Multicomponent co-assembly offers a possibility to expand the chemical diversity and functional complexity of supramolecular systems without compromising the simplicity of the building blocks.17 The feasibility of this approach has been demonstrated by a combination of different PAs.15–18 We hypothesized that a similar strategy can also be applied for co-assembly of simple carbohydrate amphiphiles (CAs, 1) and their peptide analogues (2) and the result will be a synergistic modular system mimicking proteoglycans (Scheme 1).

image file: c8sc04361b-s1.tif
Scheme 1 (A) Chemical structures of the carbohydrate amphiphiles (1) and the peptide analogue Fmoc-FF (2). (B) Schematic representation of the assembly of the individual components (1) and (2) in water resulting in the formation of micelles and nanotapes, respectively. (C) Co-assembly of (1) and (2) to form carbohydrate functionalized peptide nanotapes and supramolecular hydrogels. Green dots represent divalent cations.

The range of carbohydrates found in biological systems provide a rich library of water soluble, chiral building blocks.19 Simple carbohydrate amphiphiles (CAs) functionalized with aromatic moieties such as naphthalene and fluorenylmethoxycarbonyl (Fmoc) have been recently developed and shown to form self-assembled structures.20–22 However, the amphiphiles bearing the naphthalene unit do not form gels and the ones functionalized with Fmoc require a heating–cooling cycle or a specific enzymatic stimulus to enable the formation of gels under physiological conditions.20,21

Herein, we describe bi-component systems, in which fluorenylmethoxycarbonyl-diphenylalanine (Fmoc-FF) provides the structural component, while Fmoc-carbohydrate is the solvent-exposed functional element, which can be systematically exchanged (Scheme 1). We demonstrate that these modular materials combine the simplicity of small molecules with the versatility and biofunctionality of glycans and proteins, respectively.

Results and discussion

Self-assembly of aromatic carbohydrate amphiphiles (1) and Fmoc-FF (2)

The amphiphiles Fmoc-glucosamine-6-sulfate (GlcN6S, 1b) and Fmoc-glucosamine-6-phosphate (Fmoc-GlcN6P, 1c) were obtained from the respective glucosamines in a single-step reaction using an excess of Fmoc chloride (details on the synthesis and chemical characterization of the amphiphiles are provided in the ESI, Fig. S1–S13).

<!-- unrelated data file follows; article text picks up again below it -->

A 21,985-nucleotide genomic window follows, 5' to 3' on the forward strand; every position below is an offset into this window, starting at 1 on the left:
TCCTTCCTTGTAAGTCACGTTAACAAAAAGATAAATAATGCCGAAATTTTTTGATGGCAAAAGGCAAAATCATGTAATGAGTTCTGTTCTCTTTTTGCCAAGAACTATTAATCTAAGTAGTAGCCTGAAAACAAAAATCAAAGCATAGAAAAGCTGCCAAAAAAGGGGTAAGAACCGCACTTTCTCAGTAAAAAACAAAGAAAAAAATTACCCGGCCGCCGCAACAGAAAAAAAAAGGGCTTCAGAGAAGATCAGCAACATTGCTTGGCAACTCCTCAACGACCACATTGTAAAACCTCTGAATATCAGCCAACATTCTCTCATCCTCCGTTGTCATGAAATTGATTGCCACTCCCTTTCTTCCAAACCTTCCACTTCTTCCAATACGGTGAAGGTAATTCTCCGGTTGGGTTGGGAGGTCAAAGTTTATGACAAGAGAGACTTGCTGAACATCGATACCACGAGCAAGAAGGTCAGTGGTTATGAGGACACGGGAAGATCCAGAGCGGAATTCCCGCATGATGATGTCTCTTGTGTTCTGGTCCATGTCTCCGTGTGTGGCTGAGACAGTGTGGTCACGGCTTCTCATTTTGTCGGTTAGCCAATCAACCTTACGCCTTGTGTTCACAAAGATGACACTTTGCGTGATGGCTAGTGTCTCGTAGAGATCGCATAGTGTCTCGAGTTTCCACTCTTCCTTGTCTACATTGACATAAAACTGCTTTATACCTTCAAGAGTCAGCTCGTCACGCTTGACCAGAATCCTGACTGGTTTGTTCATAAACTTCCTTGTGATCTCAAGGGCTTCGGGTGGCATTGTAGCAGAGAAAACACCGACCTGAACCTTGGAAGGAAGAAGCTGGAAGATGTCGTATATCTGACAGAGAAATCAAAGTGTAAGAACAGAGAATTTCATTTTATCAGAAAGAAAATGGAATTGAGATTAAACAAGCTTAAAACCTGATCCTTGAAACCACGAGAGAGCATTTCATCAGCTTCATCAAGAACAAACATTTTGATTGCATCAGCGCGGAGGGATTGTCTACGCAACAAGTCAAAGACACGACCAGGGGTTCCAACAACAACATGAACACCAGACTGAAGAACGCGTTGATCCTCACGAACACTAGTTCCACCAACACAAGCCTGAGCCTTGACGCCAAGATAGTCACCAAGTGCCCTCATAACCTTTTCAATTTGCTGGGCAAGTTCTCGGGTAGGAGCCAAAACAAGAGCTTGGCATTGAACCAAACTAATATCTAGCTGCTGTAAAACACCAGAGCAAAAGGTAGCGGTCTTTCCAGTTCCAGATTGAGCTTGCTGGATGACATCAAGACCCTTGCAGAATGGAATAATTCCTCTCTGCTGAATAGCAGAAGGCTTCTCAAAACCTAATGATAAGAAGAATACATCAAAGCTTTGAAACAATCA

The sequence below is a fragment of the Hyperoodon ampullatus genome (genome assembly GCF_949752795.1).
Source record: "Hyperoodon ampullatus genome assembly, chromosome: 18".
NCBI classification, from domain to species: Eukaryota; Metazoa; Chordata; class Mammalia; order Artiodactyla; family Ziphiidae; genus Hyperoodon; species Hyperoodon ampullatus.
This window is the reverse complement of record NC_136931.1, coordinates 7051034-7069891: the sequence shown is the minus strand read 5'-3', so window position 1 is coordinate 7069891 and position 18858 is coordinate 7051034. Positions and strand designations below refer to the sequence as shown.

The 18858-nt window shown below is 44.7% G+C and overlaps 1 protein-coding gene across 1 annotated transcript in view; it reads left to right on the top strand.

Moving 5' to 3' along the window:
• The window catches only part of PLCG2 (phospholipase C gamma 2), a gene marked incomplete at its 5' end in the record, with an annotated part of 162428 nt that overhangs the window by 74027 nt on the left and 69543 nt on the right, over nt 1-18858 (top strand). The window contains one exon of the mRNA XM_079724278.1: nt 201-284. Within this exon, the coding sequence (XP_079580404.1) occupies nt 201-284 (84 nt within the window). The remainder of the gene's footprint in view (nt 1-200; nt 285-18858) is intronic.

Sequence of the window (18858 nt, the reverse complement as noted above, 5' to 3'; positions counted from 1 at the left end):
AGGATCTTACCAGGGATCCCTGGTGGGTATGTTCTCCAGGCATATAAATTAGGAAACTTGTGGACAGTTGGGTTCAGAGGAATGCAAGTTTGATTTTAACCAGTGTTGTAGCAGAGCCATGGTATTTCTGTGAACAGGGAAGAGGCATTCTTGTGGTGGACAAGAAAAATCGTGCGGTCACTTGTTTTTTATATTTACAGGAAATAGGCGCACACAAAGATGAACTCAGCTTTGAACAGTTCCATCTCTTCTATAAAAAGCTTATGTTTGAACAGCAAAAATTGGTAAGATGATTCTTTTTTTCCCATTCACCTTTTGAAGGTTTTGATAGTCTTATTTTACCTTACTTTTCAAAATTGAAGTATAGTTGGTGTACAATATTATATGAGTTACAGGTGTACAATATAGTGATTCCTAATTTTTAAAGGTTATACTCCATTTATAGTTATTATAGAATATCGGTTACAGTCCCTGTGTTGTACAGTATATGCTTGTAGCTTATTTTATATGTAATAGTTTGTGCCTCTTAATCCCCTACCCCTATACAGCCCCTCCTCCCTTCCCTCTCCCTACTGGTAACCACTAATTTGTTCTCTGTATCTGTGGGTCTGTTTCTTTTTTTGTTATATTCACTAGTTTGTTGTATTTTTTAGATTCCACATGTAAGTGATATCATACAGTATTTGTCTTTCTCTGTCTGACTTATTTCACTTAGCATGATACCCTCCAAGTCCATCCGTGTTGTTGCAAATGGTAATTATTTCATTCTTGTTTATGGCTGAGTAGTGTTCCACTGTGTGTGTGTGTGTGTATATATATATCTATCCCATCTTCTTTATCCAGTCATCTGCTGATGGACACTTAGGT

Fmoc-GlcN (1a) is not soluble in water at room temperature. Upon temperature rising (80 °C), it dissolves and organizes spontaneously into nanofibers that, at room temperature, form a highly hydrated scaffold (Fig. 1A).20 On the other hand, Fmoc-FF (2) dissolves in water only at basic pH (∼11) and self-assembles upon pH decrease.23–25 The assembly of 2 is controlled by peptidic hydrogen bonds that result in the formation of β-sheet-like structures that are further stabilized by aromatic π–π interactions, whilst the organization of 1a is driven by a combination of CH–π and π–π (T-shape) stacking interactions.20,24,26

image file: c8sc04361b-f1.tif
Fig. 1 Characterization of single (10 mM) and bi-component (ratio PA[thin space (1/6-em)]:[thin space (1/6-em)]CA 2[thin space (1/6-em)]:[thin space (1/6-em)]1) assemblies: (A) AFM images; (B) fibre diameter and (C) Young's modulus of the assembled fibres measured by AFM; (D) CD spectra of the PA Fmoc-FF (2), its CA analogues Fmoc-GlcN6S (1b) and Fmoc-GlcN6P (1c), and the respective co-assemblies; (E) FTIR spectra of the precursor amphiphiles and their co-assemblies. Statistically significant differences (p < 0.01) are marked with (*). Of note, Fmoc-GlcN (1a, 10 mM) was dissolved at 80 °C and the solution gels upon its cooling to room temperature and thus, AFM analysis was performed on the gel.

We compared the properties of the formed assemblies by AFM (Fig. 1B and C, black outlines) and found that the fibres have a similar size but their Young's moduli are significantly different: the PA 2 assembles in very rigid fibres (∼16 GPa) that have a 4-fold higher modulus than the ones obtained from the carbohydrate analogue 1a (∼4 GPa).